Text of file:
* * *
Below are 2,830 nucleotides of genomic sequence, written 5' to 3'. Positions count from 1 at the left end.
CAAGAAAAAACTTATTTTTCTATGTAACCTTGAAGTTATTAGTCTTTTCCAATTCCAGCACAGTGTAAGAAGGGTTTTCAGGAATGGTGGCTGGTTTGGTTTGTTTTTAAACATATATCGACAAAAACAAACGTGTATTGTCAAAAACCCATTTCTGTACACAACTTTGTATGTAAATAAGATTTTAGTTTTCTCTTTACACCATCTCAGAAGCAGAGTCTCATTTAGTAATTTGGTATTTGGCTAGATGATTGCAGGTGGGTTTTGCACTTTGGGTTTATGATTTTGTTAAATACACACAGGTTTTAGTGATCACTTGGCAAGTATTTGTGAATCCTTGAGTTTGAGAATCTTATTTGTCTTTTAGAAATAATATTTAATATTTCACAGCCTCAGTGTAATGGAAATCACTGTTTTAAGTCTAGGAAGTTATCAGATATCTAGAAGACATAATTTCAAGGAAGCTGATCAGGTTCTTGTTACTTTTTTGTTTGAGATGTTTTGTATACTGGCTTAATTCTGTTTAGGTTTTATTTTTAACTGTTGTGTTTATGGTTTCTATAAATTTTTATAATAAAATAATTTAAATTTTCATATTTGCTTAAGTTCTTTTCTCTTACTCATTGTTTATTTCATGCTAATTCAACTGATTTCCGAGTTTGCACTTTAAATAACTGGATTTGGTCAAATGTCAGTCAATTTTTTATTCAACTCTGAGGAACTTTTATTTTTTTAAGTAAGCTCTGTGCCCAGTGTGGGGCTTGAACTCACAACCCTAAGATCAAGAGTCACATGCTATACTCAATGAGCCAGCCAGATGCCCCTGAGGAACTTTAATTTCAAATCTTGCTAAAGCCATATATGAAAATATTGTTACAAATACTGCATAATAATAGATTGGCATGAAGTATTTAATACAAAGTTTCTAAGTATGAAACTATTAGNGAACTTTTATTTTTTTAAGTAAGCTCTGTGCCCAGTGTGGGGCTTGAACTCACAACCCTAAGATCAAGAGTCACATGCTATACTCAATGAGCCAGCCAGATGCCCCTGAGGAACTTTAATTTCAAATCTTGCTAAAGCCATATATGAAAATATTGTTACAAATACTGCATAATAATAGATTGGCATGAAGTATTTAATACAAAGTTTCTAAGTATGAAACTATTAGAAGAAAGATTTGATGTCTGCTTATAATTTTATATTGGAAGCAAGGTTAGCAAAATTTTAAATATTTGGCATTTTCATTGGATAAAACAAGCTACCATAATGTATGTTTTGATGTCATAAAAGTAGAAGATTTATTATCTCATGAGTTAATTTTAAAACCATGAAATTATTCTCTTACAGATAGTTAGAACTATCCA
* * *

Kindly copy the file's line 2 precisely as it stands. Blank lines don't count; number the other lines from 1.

CAAGAAAAAACTTATTTTTCTATGTAACCTTGAAGTTATTAGTCTTTTCCAATTCCAGCACAGTGTAAGAAGGGTTTTCAGGAATGGTGGCTGGTTTGGTTTGTTTTTAAACATATATCGACAAAAACAAACGTGTATTGTCAAAAACCCATTTCTGTACACAACTTTGTATGTAAATAAGATTTTAGTTTTCTCTTTACACCATCTCAGAAGCAGAGTCTCATTTAGTAATTTGGTATTTGGCTAGATGATTGCAGGTGGGTTTTGCACTTTGGGTTTATGATTTTGTTAAATACACACAGGTTTTAGTGATCACTTGGCAAGTATTTGTGAATCCTTGAGTTTGAGAATCTTATTTGTCTTTTAGAAATAATATTTAATATTTCACAGCCTCAGTGTAATGGAAATCACTGTTTTAAGTCTAGGAAGTTATCAGATATCTAGAAGACATAATTTCAAGGAAGCTGATCAGGTTCTTGTTACTTTTTTGTTTGAGATGTTTTGTATACTGGCTTAATTCTGTTTAGGTTTTATTTTTAACTGTTGTGTTTATGGTTTCTATAAATTTTTATAATAAAATAATTTAAATTTTCATATTTGCTTAAGTTCTTTTCTCTTACTCATTGTTTATTTCATGCTAATTCAACTGATTTCCGAGTTTGCACTTTAAATAACTGGATTTGGTCAAATGTCAGTCAATTTTTTATTCAACTCTGAGGAACTTTTATTTTTTTAAGTAAGCTCTGTGCCCAGTGTGGGGCTTGAACTCACAACCCTAAGATCAAGAGTCACATGCTATACTCAATGAGCCAGCCAGATGCCCCTGAGGAACTTTAATTTCAAATCTTGCTAAAGCCATATATGAAAATATTGTTACAAATACTGCATAATAATAGATTGGCATGAAGTATTTAATACAAAGTTTCTAAGTATGAAACTATTAGNGAACTTTTATTTTTTTAAGTAAGCTCTGTGCCCAGTGTGGGGCTTGAACTCACAACCCTAAGATCAAGAGTCACATGCTATACTCAATGAGCCAGCCAGATGCCCCTGAGGAACTTTAATTTCAAATCTTGCTAAAGCCATATATGAAAATATTGTTACAAATACTGCATAATAATAGATTGGCATGAAGTATTTAATACAAAGTTTCTAAGTATGAAACTATTAGAAGAAAGATTTGATGTCTGCTTATAATTTTATATTGGAAGCAAGGTTAGCAAAATTTTAAATATTTGGCATTTTCATTGGATAAAACAAGCTACCATAATGTATGTTTTGATGTCATAAAAGTAGAAGATTTATTATCTCATGAGTTAATTTTAAAACCATGAAATTATTCTCTTACAGATAGTTAGAACTATCCA